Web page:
Creatures Popping Up
Where They Don’t Belong
By James Donahue
Even nature is telling
us that things are going cock-eyed these days. Whether we can attribute it to global warming, or a shift in thought that is
twisting the roots of reality, it is getting hard to explain some of the stories that are popping up in our news so frequently
they almost lose the appearance of oddities.
David Stepp was recently
fishing for catfish on the Ohio
River when he snagged a relatively large octopus. The thing, which was dead, measured six feet from the tip of
one tentacle to the other. It was about three and a half feet high. While some creatures like boas and alligators are sometimes
dropped off after being kept as exotic pets, nobody thinks anybody would keep an octopus in a home fish tank . . . especially
until he got as large as this one.
Remember the whale that
got stranded last year in the Thames River,
near London? This 18-foot-long salt water mammal, a northern
bottle-nosed whale, was so far out of place naturalists have had trouble figuring out it got where it was. And in spite of
a dramatic effort to rescues the creature, the whale died while being transported on a barge toward the sea.
Another anomaly off the
English coast was reported by fisherman Peter Dent, who caught a six-foot-long swordfish in his salmon net . The swordfish,
believed to be about 2,000 to 3,000 miles north of its regular habitat in the Mediterranean, was apprehended in the cold seas
off the coast of Britain. Have the waters
of the ocean heated that much?
We may already have explained
that alligator found in a golf course lake in Scottsdale, Arizona.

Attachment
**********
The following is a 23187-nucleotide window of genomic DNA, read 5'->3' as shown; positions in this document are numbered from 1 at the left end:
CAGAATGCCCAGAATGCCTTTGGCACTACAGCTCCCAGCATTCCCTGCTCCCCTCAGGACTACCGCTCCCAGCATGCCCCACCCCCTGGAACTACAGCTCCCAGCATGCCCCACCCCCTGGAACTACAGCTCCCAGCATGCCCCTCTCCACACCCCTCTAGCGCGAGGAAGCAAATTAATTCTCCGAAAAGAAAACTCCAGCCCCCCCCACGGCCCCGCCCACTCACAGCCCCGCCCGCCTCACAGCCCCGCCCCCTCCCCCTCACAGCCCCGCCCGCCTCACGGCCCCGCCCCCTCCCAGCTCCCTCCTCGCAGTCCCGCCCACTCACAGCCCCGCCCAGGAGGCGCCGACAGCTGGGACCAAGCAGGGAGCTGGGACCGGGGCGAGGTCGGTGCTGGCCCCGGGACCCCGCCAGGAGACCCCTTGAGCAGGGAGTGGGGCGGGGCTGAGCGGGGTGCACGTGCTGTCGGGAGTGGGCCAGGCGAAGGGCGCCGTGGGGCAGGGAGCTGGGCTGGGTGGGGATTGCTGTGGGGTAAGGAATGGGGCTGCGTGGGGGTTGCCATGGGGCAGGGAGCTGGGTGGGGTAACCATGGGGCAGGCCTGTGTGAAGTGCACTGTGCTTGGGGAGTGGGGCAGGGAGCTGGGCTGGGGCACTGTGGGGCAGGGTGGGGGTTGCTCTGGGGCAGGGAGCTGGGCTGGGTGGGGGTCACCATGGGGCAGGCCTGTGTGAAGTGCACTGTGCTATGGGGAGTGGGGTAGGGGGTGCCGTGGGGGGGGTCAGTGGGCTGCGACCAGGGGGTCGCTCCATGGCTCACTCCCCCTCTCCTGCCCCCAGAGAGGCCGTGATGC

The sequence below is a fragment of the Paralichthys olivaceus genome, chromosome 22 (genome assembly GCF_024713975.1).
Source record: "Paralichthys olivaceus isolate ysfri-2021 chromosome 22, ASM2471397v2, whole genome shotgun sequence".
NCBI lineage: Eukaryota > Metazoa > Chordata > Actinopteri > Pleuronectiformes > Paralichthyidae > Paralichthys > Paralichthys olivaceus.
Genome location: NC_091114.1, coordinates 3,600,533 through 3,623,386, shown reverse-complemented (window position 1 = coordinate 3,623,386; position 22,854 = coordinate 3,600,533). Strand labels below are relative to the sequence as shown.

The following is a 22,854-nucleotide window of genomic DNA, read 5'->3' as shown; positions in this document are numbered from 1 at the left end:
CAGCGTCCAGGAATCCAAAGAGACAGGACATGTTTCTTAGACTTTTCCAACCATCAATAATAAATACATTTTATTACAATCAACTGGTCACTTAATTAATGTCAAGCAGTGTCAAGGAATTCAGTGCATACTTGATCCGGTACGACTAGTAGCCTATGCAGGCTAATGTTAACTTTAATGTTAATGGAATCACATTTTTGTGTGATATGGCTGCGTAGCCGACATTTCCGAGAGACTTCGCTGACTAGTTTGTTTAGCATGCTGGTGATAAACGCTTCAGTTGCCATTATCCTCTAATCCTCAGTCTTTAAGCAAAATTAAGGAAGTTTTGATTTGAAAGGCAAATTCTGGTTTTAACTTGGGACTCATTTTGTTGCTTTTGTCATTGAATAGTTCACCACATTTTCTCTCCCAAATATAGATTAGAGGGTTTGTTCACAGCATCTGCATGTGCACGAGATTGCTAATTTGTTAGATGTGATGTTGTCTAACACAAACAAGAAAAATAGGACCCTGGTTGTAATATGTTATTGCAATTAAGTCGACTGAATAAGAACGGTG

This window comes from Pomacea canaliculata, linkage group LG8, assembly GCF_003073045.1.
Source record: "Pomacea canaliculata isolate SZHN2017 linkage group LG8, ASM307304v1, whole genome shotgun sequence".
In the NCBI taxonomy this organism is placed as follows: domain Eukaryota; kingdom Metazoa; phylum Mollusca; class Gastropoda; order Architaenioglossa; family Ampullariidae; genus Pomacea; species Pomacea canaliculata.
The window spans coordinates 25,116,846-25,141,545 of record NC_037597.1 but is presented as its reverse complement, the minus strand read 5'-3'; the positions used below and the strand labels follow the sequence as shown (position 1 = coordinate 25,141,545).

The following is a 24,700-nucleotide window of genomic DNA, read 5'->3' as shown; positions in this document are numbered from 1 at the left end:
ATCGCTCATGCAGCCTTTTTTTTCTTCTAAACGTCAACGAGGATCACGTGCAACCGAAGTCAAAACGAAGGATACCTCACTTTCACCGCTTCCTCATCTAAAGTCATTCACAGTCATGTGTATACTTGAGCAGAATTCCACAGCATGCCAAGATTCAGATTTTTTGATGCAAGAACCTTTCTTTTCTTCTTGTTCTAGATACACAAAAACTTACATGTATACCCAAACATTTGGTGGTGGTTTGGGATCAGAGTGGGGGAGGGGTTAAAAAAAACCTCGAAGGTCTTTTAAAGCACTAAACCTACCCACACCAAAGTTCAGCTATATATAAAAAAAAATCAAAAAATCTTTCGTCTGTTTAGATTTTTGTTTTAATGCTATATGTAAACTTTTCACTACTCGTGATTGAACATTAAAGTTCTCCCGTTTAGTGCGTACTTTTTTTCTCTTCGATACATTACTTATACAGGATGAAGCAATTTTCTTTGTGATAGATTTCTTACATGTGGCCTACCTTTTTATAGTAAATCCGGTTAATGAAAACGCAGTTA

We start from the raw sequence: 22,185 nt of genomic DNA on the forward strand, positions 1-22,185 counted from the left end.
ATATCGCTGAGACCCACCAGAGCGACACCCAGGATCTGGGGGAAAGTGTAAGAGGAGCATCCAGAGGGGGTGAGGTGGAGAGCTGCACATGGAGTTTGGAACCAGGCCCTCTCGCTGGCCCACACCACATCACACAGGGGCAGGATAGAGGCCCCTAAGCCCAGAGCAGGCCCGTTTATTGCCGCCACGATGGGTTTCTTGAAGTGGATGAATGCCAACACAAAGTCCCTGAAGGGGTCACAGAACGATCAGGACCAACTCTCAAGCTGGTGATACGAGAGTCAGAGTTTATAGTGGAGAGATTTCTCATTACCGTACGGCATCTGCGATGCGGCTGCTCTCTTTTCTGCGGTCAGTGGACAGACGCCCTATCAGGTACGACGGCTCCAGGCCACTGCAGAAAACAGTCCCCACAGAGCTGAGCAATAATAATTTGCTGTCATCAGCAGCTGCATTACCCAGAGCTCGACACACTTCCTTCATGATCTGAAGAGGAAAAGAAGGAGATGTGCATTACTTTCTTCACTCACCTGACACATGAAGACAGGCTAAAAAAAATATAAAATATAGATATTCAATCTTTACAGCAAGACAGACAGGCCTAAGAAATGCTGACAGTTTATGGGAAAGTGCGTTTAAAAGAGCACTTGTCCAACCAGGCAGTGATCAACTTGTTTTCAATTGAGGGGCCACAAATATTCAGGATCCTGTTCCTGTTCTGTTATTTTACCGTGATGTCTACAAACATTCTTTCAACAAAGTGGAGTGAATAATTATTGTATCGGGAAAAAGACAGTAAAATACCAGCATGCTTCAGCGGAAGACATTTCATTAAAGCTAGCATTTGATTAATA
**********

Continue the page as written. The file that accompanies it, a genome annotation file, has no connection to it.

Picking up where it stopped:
The creature, measuring 34 inches long, and about three and a half years old, was safely captured and returned to its natural
habitat. It is believed to have been kept as a pet when young and small, and then released into the lake when it got too big
to handle. Yet an alligator in Arizona is something to talk
Residents around North Derbyshire and South Yorkshire, England, are reporting sightings of a large black cat that has
been frightening them out of their wits. They say this thing is black, possibly a puma, what has been spotted in trees or
just moving across the landscape. One report said the animal is about four feet long, has a football shaped face, and brilliant
green eyes. The thing has been dubbed the Beast of Bradway. To date, nobody has identified it.
Then we must add this
strange story about a University of Central
Florida researcher who has apparently been captured and drowned by a large sea turtle he was attempting
to tag. Boyd Lyon, 37, was working with a team of zoologists just off the coast
when the turtle attached itself to him and pulled him into the water. He never resurfaced. The Coast Guard has been searching
but to date, Lyon remains missing.